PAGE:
Draghi set to guide ECB gently through the QE exit
After four years and a €2.6tn bond-buying binge, the European Central Bank’s experiment in seeking to salvage the Eurozone economy by swelling its balance sheet is about to end.
Few policies have been so contentious during Mario Draghi’s management of the ECB as “quantitative easing” - its vast programme of bond purchases aimed at overcoming economic stagnation.
A parallel of the unorthodox moves by other leading central banks such as the US Federal Reserve and the Bank of England, it was fiercely contested within the Eurozone, where more prudent northern member states did not want to take on the political risks identified with weaker southern counterparts.
Mr Draghi overcame the protests of ECB hawks to impose QE, and last year the Eurozone grew at its most rapid pace since the crisis. With growth in the Eurozone having slowed, and serious risks emanating from within and outside the region, Mr Draghi wants to cement his dovish message that the ECB will continue to reinforce the economy by alternative measures and that monetary policy is still years from normalcy.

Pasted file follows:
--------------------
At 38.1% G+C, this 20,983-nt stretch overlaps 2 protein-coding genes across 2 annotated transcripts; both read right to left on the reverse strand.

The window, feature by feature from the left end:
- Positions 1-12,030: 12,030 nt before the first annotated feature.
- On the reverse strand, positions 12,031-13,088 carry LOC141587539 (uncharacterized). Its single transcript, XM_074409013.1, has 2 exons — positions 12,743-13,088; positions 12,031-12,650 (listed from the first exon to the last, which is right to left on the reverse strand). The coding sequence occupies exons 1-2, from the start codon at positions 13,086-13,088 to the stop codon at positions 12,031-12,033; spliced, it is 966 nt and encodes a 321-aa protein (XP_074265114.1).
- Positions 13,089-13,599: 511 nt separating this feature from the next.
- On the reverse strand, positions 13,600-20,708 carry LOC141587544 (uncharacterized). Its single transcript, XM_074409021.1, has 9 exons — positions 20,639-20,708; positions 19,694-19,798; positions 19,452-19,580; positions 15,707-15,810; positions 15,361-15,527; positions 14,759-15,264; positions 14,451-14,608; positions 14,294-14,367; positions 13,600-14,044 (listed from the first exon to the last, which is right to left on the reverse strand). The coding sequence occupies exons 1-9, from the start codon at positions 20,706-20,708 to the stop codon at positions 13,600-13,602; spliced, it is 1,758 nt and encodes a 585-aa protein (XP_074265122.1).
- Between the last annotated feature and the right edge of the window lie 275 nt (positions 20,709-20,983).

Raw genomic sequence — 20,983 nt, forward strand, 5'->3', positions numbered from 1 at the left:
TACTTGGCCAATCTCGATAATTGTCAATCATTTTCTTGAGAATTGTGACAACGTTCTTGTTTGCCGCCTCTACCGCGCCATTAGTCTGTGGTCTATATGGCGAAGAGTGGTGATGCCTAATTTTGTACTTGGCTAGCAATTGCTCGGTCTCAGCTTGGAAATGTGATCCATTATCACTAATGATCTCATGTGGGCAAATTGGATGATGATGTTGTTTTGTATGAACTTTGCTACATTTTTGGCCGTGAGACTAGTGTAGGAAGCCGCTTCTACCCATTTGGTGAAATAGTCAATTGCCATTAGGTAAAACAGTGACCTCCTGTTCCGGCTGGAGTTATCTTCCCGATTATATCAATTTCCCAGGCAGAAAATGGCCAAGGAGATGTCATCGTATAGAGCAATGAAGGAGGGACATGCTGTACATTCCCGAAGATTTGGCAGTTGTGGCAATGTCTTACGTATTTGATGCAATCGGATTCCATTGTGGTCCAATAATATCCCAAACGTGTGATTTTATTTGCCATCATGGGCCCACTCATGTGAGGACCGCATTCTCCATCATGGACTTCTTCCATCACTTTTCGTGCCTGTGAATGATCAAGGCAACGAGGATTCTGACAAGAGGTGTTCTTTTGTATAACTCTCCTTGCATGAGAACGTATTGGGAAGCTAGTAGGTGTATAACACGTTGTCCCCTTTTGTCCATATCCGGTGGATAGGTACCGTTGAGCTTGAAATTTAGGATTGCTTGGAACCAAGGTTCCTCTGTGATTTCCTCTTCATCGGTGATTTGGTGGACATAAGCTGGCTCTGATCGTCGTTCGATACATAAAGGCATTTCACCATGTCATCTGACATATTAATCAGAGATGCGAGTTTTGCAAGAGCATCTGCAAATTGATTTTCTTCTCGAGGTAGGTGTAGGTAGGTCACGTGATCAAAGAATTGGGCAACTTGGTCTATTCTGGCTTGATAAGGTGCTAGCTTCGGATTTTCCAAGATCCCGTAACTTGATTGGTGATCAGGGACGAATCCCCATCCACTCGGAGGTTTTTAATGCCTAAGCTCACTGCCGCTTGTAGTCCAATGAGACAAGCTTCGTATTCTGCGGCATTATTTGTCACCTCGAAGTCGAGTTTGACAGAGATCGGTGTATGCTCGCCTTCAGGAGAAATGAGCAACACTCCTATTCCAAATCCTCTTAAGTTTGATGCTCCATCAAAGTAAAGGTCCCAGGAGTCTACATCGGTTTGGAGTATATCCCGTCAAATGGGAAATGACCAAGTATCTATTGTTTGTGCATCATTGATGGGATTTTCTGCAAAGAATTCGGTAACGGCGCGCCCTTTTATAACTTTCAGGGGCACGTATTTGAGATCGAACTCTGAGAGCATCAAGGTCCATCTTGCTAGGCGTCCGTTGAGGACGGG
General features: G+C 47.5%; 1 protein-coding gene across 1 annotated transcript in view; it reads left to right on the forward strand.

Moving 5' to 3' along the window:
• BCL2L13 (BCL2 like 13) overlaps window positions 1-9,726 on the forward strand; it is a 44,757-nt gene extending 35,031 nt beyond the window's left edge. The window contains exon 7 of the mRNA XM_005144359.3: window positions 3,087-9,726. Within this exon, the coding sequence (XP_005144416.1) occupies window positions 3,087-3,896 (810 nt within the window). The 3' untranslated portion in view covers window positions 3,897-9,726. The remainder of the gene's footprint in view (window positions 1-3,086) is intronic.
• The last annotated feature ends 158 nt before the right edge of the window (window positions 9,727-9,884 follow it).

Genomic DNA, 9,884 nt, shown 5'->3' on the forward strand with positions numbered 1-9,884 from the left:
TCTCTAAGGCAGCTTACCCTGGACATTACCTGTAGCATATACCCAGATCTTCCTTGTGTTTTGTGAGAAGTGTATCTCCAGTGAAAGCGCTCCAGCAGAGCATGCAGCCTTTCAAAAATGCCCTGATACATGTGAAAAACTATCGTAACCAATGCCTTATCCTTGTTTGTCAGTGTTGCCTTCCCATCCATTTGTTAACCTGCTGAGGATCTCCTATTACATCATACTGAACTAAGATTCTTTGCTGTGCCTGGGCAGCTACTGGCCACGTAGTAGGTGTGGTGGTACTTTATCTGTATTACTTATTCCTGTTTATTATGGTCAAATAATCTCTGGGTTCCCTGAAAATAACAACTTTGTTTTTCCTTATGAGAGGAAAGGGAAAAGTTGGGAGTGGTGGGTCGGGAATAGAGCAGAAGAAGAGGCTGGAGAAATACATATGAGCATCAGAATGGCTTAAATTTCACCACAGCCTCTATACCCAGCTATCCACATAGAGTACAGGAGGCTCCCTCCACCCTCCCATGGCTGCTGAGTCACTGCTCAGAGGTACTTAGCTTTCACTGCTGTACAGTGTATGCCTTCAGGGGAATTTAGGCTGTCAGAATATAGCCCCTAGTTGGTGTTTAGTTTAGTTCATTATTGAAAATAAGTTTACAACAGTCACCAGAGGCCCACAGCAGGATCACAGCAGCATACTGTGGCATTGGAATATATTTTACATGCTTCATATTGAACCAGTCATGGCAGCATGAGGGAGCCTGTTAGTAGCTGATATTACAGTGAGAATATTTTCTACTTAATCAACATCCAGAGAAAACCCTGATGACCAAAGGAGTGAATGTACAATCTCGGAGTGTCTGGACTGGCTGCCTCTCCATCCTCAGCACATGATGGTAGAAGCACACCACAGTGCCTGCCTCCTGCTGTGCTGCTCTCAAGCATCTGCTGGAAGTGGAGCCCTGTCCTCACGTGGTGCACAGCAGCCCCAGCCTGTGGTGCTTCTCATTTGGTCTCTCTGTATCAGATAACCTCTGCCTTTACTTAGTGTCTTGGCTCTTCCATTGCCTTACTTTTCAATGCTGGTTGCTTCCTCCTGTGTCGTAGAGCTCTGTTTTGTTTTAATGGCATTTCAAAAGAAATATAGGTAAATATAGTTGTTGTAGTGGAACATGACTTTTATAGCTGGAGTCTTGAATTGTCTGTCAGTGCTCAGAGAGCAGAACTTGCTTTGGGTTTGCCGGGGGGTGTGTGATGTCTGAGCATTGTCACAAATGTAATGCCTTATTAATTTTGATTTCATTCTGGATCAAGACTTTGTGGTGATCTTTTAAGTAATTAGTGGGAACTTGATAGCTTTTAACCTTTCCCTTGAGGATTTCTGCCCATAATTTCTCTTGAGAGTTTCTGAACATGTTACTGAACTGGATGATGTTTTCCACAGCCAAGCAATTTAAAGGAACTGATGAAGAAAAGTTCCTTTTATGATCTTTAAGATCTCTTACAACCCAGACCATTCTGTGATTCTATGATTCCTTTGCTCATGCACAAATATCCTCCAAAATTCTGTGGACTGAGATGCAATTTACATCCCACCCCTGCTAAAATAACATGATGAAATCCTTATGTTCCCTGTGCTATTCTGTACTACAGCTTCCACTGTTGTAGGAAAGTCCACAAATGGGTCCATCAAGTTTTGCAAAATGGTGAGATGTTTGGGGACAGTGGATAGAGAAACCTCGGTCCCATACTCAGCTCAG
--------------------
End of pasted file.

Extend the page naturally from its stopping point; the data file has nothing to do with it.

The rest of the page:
But what the bank does with the €2.6tn of bonds acquired under QE is another issue and produces a practical difference to the degree of monetary policy tightening, irrespective of when the ECB adjusts interest rates.
Another factor will be how the bank handles any shift in interest rates - which have been at record lows since the spring of 2016. Its main interest rate is zero while its negative deposit rate means it still costs Eurozone banks 0.4 percent to hold their money within the ECB’s system of national central banks — an enduring manifestation of the topsy-turvy post-crisis world. So far the ECB has declared it expects to keep interest rates on hold “at least through the summer of 2019”. Any deal over new communication is not confirmed.
But, with the data indicating that the region’s growth is waning, economists expect the bank to declare the risks to the economy are now to the downside. Markets have already started to bet that rates will not rise until 2020 and that the reinvestments stemming from QE will continue for two to three years.